Monday, March 23, 2015

Time Zone for Oracle JDBC Driver

In my last post - Time Zone for af:convertDateTime, I introduced how the date values are passed around in an typical ADF application, and specifically, how the ADF Faces handles the date values conversion with respect to the time zone configuration. To review it, let's take a look at this figure again:

Image: Date Data Handling

In this post I will be talking about another part of the puzzle - how the Oracle JDBC driver processes date values with regards to time zones. It can be illustrated as the following simple figure:

Image: Oracle JDBC Driver and Time Zone

As shown in the figure, this post will use java.sql.Date (or simply Date in monospace type) and the Oracle DATE datatype (or simply DATE in monospace type) for the discussion. The term "date value" will be used for general purposes.

Oracle Database stores date values in its own internal format. A DATE value is stored in a fixed-length field of seven bytes, corresponding to century, year, month, day, hour, minute, and second. When a date value goes from the application to the database; and out of the database back to the application. It works like this, basically:

  1. A java.sql.Date value is created to hold the date value, and it's in the time zone GMT.
  2. The Date value is sent to the Oracle JDBC Driver, and the driver converts it to the Oracle DATE value and passes it to the database.
  3. The Oracle JDBC Driver retrieves the DATE value out of the datbase, converts it back to the java.sql.Date value.

The Java Date value carries the time zone information implicitly which is always GMT by definition; but the Oracle DATE datatype does not. For Oracle JDBC Driver to convert the value between these two datatypes, another time zone must be specified in some way as the source or destination time zone. If you just want a quick answer, here is it: Oracle JDBC Driver will use the default time zone of the Java VM if it's not explicitly specified.

The key lies in the class oracle.sql.Date, which provides conversions between the Oracle DATE datatype and the Java java.sql.Date (and java.sql.Time, java.sql.Timestamp). Specifically, I'll talk about its two overloaded methods used to convert the Oracle DATE value into the Java Date value. The reverse conversions are handled by its constructors with the same ideas shared.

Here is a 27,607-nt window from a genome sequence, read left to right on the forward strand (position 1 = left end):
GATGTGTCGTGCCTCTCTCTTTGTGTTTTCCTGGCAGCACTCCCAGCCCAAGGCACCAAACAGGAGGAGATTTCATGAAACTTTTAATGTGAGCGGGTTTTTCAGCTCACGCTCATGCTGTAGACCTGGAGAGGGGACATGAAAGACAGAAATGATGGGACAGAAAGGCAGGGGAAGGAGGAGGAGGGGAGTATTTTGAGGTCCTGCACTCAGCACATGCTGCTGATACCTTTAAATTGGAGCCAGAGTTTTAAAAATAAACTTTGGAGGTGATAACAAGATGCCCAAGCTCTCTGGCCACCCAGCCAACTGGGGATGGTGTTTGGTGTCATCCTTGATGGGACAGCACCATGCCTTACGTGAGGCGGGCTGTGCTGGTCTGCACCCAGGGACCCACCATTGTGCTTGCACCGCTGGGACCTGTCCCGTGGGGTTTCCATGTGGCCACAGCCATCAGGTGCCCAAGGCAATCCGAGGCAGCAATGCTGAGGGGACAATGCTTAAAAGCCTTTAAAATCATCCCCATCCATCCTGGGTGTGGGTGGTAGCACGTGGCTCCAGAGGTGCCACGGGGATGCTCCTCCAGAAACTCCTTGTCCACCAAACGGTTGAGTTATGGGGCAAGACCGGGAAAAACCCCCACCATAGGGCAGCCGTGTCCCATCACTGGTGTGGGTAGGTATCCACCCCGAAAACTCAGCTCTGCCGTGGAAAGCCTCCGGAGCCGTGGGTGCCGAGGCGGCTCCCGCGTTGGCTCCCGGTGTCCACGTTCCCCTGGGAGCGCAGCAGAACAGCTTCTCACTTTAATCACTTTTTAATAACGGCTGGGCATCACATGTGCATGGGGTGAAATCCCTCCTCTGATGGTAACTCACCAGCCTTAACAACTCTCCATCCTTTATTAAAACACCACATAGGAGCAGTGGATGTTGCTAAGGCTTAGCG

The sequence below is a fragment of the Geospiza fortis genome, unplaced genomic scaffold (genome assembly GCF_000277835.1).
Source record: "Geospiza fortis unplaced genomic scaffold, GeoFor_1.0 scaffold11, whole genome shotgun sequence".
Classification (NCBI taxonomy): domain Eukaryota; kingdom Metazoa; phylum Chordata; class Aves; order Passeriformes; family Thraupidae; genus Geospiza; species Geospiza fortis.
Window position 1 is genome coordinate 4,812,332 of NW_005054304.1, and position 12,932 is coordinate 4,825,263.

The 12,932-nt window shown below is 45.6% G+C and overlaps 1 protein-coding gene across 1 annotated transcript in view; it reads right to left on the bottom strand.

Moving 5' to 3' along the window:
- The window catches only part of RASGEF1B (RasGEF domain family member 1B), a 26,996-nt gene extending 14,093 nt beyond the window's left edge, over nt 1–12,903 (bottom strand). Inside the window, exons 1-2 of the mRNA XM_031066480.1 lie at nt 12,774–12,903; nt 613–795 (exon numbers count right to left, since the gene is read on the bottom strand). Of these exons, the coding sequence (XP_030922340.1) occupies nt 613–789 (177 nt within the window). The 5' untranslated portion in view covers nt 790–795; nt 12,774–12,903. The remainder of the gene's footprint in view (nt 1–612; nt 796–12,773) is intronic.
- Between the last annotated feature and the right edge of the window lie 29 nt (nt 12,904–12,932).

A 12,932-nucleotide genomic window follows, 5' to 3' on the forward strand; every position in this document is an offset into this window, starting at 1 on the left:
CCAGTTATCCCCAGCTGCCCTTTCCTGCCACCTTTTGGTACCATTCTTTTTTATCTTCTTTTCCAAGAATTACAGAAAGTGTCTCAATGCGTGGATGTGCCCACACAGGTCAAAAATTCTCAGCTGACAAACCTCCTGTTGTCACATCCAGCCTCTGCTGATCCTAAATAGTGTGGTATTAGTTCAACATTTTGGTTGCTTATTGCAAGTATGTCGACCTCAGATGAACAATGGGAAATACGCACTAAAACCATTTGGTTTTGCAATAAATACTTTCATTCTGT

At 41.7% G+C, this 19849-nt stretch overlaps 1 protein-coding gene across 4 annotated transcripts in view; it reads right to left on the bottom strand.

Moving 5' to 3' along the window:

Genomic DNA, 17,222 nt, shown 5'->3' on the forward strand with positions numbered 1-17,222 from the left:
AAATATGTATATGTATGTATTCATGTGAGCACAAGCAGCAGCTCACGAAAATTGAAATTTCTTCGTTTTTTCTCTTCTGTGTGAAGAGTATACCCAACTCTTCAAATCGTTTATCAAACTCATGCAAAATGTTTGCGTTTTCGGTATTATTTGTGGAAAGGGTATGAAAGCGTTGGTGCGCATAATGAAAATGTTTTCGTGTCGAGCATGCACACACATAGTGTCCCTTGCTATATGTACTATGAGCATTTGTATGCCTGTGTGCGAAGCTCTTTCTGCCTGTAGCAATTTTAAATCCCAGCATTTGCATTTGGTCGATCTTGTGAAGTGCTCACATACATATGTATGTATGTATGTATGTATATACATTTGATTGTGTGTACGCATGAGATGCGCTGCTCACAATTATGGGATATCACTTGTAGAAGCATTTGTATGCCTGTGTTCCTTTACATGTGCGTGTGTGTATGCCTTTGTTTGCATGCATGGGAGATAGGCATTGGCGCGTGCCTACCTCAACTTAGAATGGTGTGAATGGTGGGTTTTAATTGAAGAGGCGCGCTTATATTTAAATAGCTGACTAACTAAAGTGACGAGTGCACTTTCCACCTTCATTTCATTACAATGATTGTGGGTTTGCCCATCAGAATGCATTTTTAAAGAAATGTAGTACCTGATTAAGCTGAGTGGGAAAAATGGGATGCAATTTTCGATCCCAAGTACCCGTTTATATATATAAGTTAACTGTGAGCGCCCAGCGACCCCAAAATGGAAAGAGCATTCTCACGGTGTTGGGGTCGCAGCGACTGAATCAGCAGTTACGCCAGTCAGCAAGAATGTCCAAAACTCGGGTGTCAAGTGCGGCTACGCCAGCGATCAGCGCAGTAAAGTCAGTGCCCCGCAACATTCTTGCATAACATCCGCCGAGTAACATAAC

One of methods is:

public static Date toDate(byte[] date, Calendar cal)

And another one is:

public static Date toDate(byte[] date)

Calling the second one is simply equivalent to call toDate(date, null). Let's focus on the first one. This method accepts two parameters. The first parameter represents the Oracle DATE value to be converted with each byte in the array corresponding to each field in the internal format of the Oracle DATE datatype (that seven-byte, fixed-length format). For the other parameter, it's documented as this:

cal - Calendar which encapsulates the timezone information to be used to create Date object

Here is how this method works:

  1. A new Calendar instance is created using the TimeZone encapsulated in the specified Calendar parameter (cal1 = Calendar.getInstance(cal.getTimeZone())). In case the Calendar parameter is null, use the default time zone (cal1 = Calendar.getInstance()).
  2. Populate each field of the new Calendar instance with the value of each corresponding field in the byte array.
  3. Create and return a new java.sql.Date object using the long value of the time returned from the populated Calendar instance (new java.sql.Date(cal1.getTime().getTime())).

In summary, Oracle JDBC Driver interprets the date values retrieved from the database as in the time zone of the Java VM by default. The values that are actually loaded into the Java Date values may vary depending on your Java VM, and vice versa.

Series on Time Zone


  • JDeveloper Build JDEVADF12.
  • Oracle Database 12.1.0
  • Oracle JDBC 12.1.0
  • Mac OS X Version 10.10


No comments:

Post a Comment